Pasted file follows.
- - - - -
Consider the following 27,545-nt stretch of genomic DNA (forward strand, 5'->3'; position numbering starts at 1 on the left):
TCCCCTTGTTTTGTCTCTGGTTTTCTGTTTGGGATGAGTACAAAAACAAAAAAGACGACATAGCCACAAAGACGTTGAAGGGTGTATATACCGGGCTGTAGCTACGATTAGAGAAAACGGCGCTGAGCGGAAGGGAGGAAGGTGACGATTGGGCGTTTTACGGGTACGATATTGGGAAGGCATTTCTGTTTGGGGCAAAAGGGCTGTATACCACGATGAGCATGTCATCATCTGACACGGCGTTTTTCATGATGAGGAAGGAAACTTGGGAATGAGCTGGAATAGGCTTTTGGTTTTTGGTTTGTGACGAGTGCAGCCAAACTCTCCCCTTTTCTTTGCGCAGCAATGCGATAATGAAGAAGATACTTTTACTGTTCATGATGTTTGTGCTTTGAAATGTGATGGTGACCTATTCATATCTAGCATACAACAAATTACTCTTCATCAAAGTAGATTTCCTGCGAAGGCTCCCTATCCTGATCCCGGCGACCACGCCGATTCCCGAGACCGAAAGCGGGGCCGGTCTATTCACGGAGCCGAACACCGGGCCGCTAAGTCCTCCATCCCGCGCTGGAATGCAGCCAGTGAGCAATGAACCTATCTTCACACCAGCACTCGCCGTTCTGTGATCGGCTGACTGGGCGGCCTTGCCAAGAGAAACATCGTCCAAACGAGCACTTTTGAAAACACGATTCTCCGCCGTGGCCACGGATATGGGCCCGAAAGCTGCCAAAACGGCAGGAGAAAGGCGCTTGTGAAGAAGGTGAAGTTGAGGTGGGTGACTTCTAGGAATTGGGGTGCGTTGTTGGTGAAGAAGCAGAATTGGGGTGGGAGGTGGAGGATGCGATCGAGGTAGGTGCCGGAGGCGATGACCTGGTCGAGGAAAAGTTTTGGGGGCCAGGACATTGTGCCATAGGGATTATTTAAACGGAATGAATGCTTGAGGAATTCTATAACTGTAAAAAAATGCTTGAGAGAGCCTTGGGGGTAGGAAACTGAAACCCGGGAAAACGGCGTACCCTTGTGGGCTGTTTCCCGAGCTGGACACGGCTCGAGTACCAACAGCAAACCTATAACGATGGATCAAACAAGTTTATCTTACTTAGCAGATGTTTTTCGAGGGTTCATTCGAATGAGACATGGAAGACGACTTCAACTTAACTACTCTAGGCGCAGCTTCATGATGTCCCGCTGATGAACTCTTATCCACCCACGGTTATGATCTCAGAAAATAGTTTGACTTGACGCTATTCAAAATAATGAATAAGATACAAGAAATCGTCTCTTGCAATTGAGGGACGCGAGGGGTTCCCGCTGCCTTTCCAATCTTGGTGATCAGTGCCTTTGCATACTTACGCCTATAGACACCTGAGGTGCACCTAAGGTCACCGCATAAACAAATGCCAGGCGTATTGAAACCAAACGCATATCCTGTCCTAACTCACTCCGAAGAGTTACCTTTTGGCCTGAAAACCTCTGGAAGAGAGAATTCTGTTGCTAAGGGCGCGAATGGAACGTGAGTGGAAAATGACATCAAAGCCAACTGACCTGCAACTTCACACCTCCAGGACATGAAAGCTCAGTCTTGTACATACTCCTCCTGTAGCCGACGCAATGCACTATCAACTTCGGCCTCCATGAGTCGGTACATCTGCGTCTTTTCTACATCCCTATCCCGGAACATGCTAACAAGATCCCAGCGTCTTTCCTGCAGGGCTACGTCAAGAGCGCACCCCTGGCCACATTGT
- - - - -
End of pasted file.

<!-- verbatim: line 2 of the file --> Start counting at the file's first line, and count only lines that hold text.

TCCCCTTGTTTTGTCTCTGGTTTTCTGTTTGGGATGAGTACAAAAACAAAAAAGACGACATAGCCACAAAGACGTTGAAGGGTGTATATACCGGGCTGTAGCTACGATTAGAGAAAACGGCGCTGAGCGGAAGGGAGGAAGGTGACGATTGGGCGTTTTACGGGTACGATATTGGGAAGGCATTTCTGTTTGGGGCAAAAGGGCTGTATACCACGATGAGCATGTCATCATCTGACACGGCGTTTTTCATGATGAGGAAGGAAACTTGGGAATGAGCTGGAATAGGCTTTTGGTTTTTGGTTTGTGACGAGTGCAGCCAAACTCTCCCCTTTTCTTTGCGCAGCAATGCGATAATGAAGAAGATACTTTTACTGTTCATGATGTTTGTGCTTTGAAATGTGATGGTGACCTATTCATATCTAGCATACAACAAATTACTCTTCATCAAAGTAGATTTCCTGCGAAGGCTCCCTATCCTGATCCCGGCGACCACGCCGATTCCCGAGACCGAAAGCGGGGCCGGTCTATTCACGGAGCCGAACACCGGGCCGCTAAGTCCTCCATCCCGCGCTGGAATGCAGCCAGTGAGCAATGAACCTATCTTCACACCAGCACTCGCCGTTCTGTGATCGGCTGACTGGGCGGCCTTGCCAAGAGAAACATCGTCCAAACGAGCACTTTTGAAAACACGATTCTCCGCCGTGGCCACGGATATGGGCCCGAAAGCTGCCAAAACGGCAGGAGAAAGGCGCTTGTGAAGAAGGTGAAGTTGAGGTGGGTGACTTCTAGGAATTGGGGTGCGTTGTTGGTGAAGAAGCAGAATTGGGGTGGGAGGTGGAGGATGCGATCGAGGTAGGTGCCGGAGGCGATGACCTGGTCGAGGAAAAGTTTTGGGGGCCAGGACATTGTGCCATAGGGATTATTTAAACGGAATGAATGCTTGAGGAATTCTATAACTGTAAAAAAATGCTTGAGAGAGCCTTGGGGGTAGGAAACTGAAACCCGGGAAAACGGCGTACCCTTGTGGGCTGTTTCCCGAGCTGGACACGGCTCGAGTACCAACAGCAAACCTATAACGATGGATCAAACAAGTTTATCTTACTTAGCAGATGTTTTTCGAGGGTTCATTCGAATGAGACATGGAAGACGACTTCAACTTAACTACTCTAGGCGCAGCTTCATGATGTCCCGCTGATGAACTCTTATCCACCCACGGTTATGATCTCAGAAAATAGTTTGACTTGACGCTATTCAAAATAATGAATAAGATACAAGAAATCGTCTCTTGCAATTGAGGGACGCGAGGGGTTCCCGCTGCCTTTCCAATCTTGGTGATCAGTGCCTTTGCATACTTACGCCTATAGACACCTGAGGTGCACCTAAGGTCACCGCATAAACAAATGCCAGGCGTATTGAAACCAAACGCATATCCTGTCCTAACTCACTCCGAAGAGTTACCTTTTGGCCTGAAAACCTCTGGAAGAGAGAATTCTGTTGCTAAGGGCGCGAATGGAACGTGAGTGGAAAATGACATCAAAGCCAACTGACCTGCAACTTCACACCTCCAGGACATGAAAGCTCAGTCTTGTACATACTCCTCCTGTAGCCGACGCAATGCACTATCAACTTCGGCCTCCATGAGTCGGTACATCTGCGTCTTTTCTACATCCCTATCCCGGAACATGCTAACAAGATCCCAGCGTCTTTCCTGCAGGGCTACGTCAAGAGCGCACCCCTGGCCACATTGT